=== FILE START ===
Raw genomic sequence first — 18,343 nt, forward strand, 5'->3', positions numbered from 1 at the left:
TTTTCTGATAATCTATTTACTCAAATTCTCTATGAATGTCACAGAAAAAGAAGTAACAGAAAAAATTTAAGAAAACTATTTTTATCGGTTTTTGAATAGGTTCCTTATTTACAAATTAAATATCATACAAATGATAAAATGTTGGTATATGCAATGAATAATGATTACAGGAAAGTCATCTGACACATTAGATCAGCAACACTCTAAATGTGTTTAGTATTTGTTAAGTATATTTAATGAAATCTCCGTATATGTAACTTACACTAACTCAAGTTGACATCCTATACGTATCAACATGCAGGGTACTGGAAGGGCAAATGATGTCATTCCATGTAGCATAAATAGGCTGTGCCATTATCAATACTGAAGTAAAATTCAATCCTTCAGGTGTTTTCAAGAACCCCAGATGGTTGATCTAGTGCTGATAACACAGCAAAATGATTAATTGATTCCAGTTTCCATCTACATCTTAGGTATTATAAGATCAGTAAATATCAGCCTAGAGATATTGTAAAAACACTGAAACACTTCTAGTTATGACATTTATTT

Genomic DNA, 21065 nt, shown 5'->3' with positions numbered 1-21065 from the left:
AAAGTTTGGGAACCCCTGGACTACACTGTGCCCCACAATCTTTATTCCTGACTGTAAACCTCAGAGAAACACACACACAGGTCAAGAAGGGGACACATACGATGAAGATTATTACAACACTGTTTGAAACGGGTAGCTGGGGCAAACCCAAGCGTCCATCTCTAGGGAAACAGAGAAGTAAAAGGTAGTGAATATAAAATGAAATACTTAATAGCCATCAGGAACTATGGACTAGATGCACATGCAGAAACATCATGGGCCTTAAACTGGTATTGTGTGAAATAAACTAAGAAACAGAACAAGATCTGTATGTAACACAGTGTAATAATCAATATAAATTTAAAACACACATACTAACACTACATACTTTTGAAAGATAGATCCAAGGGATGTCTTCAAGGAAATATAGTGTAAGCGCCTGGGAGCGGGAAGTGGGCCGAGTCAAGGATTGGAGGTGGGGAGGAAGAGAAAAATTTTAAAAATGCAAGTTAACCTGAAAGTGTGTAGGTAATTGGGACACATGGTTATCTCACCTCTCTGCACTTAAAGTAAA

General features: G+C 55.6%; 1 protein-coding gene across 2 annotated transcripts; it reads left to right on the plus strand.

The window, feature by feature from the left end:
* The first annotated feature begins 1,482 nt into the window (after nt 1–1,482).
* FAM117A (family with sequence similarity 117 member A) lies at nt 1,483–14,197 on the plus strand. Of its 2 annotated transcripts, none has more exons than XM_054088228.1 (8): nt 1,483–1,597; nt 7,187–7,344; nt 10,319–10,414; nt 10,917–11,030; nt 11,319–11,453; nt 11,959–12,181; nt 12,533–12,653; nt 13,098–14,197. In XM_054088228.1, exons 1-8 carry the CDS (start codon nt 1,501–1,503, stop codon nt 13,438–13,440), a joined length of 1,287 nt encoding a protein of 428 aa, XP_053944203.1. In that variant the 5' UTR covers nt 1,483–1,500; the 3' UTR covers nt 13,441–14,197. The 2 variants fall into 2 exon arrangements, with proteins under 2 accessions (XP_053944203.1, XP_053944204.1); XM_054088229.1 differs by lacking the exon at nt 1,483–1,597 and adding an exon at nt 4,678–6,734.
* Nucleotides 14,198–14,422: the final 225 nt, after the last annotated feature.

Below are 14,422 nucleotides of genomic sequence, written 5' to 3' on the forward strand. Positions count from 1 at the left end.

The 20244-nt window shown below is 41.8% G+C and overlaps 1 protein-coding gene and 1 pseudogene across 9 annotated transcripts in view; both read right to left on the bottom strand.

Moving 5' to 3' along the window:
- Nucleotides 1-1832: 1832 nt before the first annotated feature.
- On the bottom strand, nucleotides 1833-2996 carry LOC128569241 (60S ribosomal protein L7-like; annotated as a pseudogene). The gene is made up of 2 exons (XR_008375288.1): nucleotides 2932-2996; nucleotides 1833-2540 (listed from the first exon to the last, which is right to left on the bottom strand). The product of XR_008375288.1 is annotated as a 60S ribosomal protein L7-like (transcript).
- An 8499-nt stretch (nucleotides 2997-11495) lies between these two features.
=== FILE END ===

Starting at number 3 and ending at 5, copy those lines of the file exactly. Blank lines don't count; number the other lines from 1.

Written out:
Genomic DNA, 21065 nt, shown 5'->3' with positions numbered 1-21065 from the left:
AAAGTTTGGGAACCCCTGGACTACACTGTGCCCCACAATCTTTATTCCTGACTGTAAACCTCAGAGAAACACACACACAGGTCAAGAAGGGGACACATACGATGAAGATTATTACAACACTGTTTGAAACGGGTAGCTGGGGCAAACCCAAGCGTCCATCTCTAGGGAAACAGAGAAGTAAAAGGTAGTGAATATAAAATGAAATACTTAATAGCCATCAGGAACTATGGACTAGATGCACATGCAGAAACATCATGGGCCTTAAACTGGTATTGTGTGAAATAAACTAAGAAACAGAACAAGATCTGTATGTAACACAGTGTAATAATCAATATAAATTTAAAACACACATACTAACACTACATACTTTTGAAAGATAGATCCAAGGGATGTCTTCAAGGAAATATAGTGTAAGCGCCTGGGAGCGGGAAGTGGGCCGAGTCAAGGATTGGAGGTGGGGAGGAAGAGAAAAATTTTAAAAATGCAAGTTAACCTGAAAGTGTGTAGGTAATTGGGACACATGGTTATCTCACCTCTCTGCACTTAAAGTAAA

General features: G+C 55.6%; 1 protein-coding gene across 2 annotated transcripts; it reads left to right on the plus strand.